Review Summary: A carefully constructed coldwave affair with a bright opening and suitably messy finale
I’m quite fond of a defunct webcomic called A Softer World which was three panel catnip for any teenager who considered themselves an intellectual brooder. It trafficked in both sentiment and shock; when going for the former its third panel was often treacly and painfully sincere but when aiming for the latter it was a punch aimed at deflating the pretensions of both the writer and the reader. Correction’s Projection is an exercise in the latter mode.
The first half of the album is a carefully structured affair that builds a sense of rising tension. Tempos and pitches slowly build; starting from the menacing, white noise backed synths of O.H.P. continuing through the caustic stomp of R4TS and on to the reflective bounce of Man in the Moonlight before the upward trajectory is interrupted by the falling action of Pleasure Principle. It’s a clever anachronism; speaking to a time when artists had to think about crafting A sides and B sides and somewhat at odds with the fact that most people will hear Projection through streaming platforms where the cheapskates amongst us will suffer the interruption of ads and individual tracks are ripe to be ripped to playlists. (Hell, even Bandcamp will cheerfully murder Projection’s sequencing by kicking things off with a featured track if you click in the wrong place.)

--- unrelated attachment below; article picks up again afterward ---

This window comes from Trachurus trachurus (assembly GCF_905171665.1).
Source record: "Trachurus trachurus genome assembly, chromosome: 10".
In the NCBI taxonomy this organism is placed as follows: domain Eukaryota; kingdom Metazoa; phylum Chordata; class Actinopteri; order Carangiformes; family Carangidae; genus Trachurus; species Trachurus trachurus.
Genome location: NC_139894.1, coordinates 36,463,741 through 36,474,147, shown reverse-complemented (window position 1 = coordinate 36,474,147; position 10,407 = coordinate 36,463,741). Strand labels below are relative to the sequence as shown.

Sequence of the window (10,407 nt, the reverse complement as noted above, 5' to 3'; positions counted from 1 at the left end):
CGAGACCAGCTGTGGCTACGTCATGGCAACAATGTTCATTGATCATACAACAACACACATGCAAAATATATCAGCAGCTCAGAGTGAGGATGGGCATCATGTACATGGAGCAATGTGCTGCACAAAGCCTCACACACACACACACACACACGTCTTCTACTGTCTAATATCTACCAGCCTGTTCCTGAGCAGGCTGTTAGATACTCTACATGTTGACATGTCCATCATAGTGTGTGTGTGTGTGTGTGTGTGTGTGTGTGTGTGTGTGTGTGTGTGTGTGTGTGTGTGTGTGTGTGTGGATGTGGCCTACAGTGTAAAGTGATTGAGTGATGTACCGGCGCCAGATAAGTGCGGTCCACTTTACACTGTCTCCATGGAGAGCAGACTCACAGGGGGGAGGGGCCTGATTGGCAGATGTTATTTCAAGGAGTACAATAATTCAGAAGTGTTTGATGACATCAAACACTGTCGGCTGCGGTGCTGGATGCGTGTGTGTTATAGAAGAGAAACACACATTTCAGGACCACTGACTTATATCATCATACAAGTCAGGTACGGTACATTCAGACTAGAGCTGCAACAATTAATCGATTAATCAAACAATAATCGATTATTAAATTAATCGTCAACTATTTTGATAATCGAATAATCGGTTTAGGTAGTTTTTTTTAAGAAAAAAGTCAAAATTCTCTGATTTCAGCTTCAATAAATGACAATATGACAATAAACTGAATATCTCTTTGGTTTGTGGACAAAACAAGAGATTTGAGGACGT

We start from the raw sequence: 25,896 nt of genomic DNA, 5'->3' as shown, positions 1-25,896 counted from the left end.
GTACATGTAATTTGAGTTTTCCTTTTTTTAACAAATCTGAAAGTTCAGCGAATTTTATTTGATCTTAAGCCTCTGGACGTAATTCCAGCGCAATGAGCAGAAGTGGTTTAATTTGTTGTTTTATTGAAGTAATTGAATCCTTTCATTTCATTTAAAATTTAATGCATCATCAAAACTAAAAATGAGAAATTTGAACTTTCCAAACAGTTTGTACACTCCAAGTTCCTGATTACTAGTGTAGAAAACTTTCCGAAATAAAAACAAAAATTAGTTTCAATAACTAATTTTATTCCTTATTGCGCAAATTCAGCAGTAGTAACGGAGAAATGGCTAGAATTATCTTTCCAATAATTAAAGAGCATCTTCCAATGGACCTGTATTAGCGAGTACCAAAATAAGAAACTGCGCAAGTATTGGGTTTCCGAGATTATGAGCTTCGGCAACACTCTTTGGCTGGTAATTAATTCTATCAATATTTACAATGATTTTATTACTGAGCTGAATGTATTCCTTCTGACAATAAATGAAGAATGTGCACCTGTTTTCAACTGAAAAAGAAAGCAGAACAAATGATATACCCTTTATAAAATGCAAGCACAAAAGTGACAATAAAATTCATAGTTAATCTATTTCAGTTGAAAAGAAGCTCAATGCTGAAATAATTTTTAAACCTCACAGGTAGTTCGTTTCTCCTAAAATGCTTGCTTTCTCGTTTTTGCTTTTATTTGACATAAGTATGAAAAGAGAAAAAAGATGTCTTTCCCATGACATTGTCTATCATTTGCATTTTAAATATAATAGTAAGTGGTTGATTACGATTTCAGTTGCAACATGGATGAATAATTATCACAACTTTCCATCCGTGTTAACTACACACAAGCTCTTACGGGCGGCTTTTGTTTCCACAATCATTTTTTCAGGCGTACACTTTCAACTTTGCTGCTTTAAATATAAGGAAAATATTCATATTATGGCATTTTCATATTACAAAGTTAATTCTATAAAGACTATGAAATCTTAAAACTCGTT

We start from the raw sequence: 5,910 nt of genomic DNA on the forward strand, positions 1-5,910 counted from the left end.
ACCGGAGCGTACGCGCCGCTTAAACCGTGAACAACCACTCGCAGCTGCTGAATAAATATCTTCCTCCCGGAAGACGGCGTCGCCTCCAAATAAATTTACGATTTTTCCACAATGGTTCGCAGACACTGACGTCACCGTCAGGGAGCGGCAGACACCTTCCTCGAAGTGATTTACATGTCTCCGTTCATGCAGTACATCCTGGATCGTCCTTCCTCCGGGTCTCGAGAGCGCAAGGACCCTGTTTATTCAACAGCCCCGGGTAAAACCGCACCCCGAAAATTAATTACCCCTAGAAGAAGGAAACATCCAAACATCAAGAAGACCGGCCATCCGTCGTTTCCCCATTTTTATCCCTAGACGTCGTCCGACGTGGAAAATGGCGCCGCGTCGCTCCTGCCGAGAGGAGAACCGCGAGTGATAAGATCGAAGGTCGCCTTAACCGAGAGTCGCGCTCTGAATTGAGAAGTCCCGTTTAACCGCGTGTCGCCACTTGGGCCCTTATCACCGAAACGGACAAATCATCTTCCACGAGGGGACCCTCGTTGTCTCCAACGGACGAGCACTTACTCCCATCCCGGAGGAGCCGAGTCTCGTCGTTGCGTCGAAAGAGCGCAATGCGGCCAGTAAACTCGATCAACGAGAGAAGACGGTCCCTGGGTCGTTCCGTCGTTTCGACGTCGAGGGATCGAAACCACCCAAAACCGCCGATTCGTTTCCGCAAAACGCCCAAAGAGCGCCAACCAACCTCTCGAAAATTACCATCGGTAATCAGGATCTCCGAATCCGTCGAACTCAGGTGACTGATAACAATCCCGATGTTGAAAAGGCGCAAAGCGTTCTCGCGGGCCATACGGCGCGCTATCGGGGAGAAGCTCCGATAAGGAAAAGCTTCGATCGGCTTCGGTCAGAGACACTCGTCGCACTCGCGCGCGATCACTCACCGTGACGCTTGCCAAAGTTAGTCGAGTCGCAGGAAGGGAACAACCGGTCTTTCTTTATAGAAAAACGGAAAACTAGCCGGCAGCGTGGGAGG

Projection’s second half is considerably harder to get to grips with; it’s the deflating punch of the third panel. Not There to be Around briefly flirts with being a brooding twin to O.H.P. before its riff kicks in. Its timbre is bright – it’s played with a cheery touch – but it’s fashioned out of unsettling intervals that give the track an anxious feeling simpatico with its uncertain lyrics. The mood continues through its coda in which an interview with a redemptive narrative is muddied by deliberately discombobulating backing. Phew, I hope you made a cup of tea after the A side.
It might be a relief when the straightforward dance beat of the ironically named Theme for Great Parties kicks in under distorted guitars but we’re on the B side now so even that hiccups and curdles into Dark of the Pillow a kind of extended coda which retains the beat but muddies everything else. Sweet Lust and Anna in Season function similarly – a bright up tempo track whose bitter chaser sticks in the throat. These pairs function as a synecdoche for the album as a whole; a bright, straight forward opening turned productively messy and painful.